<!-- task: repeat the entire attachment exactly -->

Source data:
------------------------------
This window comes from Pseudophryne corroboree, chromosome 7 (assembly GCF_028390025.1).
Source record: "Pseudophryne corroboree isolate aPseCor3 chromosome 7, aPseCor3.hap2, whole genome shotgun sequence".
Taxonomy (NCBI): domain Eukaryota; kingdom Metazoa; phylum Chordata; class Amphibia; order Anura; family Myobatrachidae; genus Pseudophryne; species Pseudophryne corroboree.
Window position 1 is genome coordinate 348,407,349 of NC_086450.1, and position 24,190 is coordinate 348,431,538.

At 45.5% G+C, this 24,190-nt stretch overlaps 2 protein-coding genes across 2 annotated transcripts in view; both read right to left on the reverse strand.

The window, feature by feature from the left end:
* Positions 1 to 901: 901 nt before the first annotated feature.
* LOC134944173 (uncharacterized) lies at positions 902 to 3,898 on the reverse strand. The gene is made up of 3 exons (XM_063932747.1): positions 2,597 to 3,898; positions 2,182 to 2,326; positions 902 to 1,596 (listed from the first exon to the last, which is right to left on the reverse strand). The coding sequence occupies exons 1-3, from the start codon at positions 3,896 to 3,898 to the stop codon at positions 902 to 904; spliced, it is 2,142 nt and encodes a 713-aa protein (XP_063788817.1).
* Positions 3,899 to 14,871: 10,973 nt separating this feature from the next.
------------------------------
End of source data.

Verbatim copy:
This window comes from Pseudophryne corroboree, chromosome 7 (assembly GCF_028390025.1).
Source record: "Pseudophryne corroboree isolate aPseCor3 chromosome 7, aPseCor3.hap2, whole genome shotgun sequence".
Taxonomy (NCBI): domain Eukaryota; kingdom Metazoa; phylum Chordata; class Amphibia; order Anura; family Myobatrachidae; genus Pseudophryne; species Pseudophryne corroboree.
Window position 1 is genome coordinate 348,407,349 of NC_086450.1, and position 24,190 is coordinate 348,431,538.

At 45.5% G+C, this 24,190-nt stretch overlaps 2 protein-coding genes across 2 annotated transcripts in view; both read right to left on the reverse strand.

The window, feature by feature from the left end:
* Positions 1 to 901: 901 nt before the first annotated feature.
* LOC134944173 (uncharacterized) lies at positions 902 to 3,898 on the reverse strand. The gene is made up of 3 exons (XM_063932747.1): positions 2,597 to 3,898; positions 2,182 to 2,326; positions 902 to 1,596 (listed from the first exon to the last, which is right to left on the reverse strand). The coding sequence occupies exons 1-3, from the start codon at positions 3,896 to 3,898 to the stop codon at positions 902 to 904; spliced, it is 2,142 nt and encodes a 713-aa protein (XP_063788817.1).
* Positions 3,899 to 14,871: 10,973 nt separating this feature from the next.